The Temerty Centre at CAMH is researching new treatments for a persistent type of depression that doesn’t respond well to medications.  Doctors are using a technique called transcranial magnetic stimulation (TMS), a non-invasive therapy, to stimulate small regions involved with depression. An electromagnetic field generator, or coil, is placed near the patient’s head and, once activated, the electric currents stimulate regions in the brain responsible for mood control and depression. 

2015 will mark 20 years since the death of your son by suicide.  It isn’t easy to talk about grief and loss but can you tell us a little about him – what he was like?

Cameron loved sports. He was a good hockey, rugby and football player. He played hard and I think it helped him to be successful. I don’t think I’d ever characterize him as being a great student, but he loved sports. He made lots of friends, probably more than he realized. The turnout of his friends at his funeral was overwhelming. The funeral was in Toronto but a number of his friends came down from Ottawa, people that he’d grown up with, and a number of them said to me ‘if only we had known Cameron was suffering, we would have done everything we could to help.’

As he grew older, closer to the time when he died, he had a hard time with relationships because he got to be short-tempered and it ended up costing him his job. That was an indication to us that something was wrong – we weren’t sure what but he clearly wasn’t the fun-loving guy we knew when he was growing up.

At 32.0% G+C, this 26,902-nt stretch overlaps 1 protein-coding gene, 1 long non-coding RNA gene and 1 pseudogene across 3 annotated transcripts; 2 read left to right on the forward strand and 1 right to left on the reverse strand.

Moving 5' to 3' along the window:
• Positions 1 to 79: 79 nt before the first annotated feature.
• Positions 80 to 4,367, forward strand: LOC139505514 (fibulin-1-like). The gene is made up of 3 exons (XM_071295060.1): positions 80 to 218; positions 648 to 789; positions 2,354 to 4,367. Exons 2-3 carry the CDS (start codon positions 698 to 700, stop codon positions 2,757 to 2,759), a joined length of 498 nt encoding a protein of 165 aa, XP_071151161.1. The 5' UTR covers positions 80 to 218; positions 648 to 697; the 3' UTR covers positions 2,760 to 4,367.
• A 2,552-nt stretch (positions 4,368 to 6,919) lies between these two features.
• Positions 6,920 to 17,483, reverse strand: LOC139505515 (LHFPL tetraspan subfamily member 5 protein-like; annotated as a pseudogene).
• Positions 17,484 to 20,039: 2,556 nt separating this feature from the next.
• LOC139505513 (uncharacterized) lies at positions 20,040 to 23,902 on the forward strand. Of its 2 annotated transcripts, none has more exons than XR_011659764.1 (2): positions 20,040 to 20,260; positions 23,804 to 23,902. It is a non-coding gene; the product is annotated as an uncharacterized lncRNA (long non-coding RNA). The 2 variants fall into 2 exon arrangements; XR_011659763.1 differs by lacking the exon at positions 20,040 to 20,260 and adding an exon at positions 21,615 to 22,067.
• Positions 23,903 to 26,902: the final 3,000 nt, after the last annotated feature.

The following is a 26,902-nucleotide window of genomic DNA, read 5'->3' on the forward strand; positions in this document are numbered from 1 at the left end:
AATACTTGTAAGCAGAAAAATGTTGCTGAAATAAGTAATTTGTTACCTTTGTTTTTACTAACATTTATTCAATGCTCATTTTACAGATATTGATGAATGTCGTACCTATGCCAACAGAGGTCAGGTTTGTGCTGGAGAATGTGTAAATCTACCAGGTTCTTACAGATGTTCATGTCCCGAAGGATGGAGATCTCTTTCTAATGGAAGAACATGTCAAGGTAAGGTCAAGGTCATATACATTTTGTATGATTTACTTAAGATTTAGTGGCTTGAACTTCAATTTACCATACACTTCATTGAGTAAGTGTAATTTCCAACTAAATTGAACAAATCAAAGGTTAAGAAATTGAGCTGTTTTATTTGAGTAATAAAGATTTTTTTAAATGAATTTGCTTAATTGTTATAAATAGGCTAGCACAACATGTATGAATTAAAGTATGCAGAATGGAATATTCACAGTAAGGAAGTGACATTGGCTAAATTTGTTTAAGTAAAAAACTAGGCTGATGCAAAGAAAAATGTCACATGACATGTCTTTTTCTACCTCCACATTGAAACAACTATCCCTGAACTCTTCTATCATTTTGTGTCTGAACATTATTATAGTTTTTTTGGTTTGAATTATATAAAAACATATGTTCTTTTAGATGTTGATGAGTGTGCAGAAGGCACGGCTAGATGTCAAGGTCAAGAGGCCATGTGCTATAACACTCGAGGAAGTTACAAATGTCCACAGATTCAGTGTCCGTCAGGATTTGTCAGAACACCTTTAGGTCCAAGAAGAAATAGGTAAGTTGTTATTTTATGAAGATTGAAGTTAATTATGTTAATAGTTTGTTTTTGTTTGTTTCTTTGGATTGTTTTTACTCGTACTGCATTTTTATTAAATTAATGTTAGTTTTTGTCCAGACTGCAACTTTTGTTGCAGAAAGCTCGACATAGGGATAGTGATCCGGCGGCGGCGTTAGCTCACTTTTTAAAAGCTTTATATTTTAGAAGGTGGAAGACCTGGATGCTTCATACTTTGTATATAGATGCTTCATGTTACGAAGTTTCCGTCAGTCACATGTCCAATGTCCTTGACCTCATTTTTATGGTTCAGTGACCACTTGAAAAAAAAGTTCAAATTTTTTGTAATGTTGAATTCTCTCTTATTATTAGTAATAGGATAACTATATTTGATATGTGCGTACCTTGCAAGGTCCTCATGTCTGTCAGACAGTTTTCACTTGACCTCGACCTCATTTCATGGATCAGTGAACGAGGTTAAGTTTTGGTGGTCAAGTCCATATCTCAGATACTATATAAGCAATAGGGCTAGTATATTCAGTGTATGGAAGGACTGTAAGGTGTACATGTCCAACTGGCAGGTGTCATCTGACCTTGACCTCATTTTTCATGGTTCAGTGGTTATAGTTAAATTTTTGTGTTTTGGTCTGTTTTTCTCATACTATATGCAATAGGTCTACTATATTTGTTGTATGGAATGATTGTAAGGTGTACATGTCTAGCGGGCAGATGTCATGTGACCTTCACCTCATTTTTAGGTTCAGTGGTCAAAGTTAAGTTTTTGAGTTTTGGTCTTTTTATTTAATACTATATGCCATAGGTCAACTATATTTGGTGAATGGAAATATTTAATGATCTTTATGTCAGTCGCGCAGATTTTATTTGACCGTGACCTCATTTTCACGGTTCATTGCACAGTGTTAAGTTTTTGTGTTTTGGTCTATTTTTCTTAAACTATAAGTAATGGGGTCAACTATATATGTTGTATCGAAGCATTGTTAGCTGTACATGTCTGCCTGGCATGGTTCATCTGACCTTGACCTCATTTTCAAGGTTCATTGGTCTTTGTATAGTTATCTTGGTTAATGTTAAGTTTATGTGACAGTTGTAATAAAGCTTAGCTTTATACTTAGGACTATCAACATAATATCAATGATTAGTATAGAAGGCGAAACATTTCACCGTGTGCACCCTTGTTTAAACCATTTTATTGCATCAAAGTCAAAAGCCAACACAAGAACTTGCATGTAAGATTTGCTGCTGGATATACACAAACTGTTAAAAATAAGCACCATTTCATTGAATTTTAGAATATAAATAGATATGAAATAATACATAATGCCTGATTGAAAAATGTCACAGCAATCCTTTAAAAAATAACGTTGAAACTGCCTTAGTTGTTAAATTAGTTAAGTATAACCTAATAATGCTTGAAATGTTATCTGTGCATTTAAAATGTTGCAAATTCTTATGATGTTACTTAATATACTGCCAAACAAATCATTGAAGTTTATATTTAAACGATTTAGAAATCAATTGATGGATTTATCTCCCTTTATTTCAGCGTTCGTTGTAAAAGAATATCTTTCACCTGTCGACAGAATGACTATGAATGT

In this country, Miriam Toews’ heartrending All My Puny Sorrows is not just an award-winning literary work but also a bestseller. And sports heroes such as Clara Hughes have helped us talk openly about the effects of depression. But how well do Canadians do when it comes to accommodating depression and mental illness in the workplace – or accepting those who seek treatment?

I think people are dealing with mental illness better, but there’s a vast difference between how organizations support their employees. Royal Bank and Bell Canada have been terrific. Royal Bank profiled staff members in their company bulletin who were living with depression and taking medication. They were holding on to their job, were holding on to senior jobs, and it sent some very good messages to people who were worried about talking about their mental illness. Employees realized they could speak openly once they saw people within the organization who had discussed their illness in a public forum and kept their job – they don’t automatically get fired because they have a mental illness or an addiction problem.  That did a great job sending the right message to people within the organization who were having difficulties.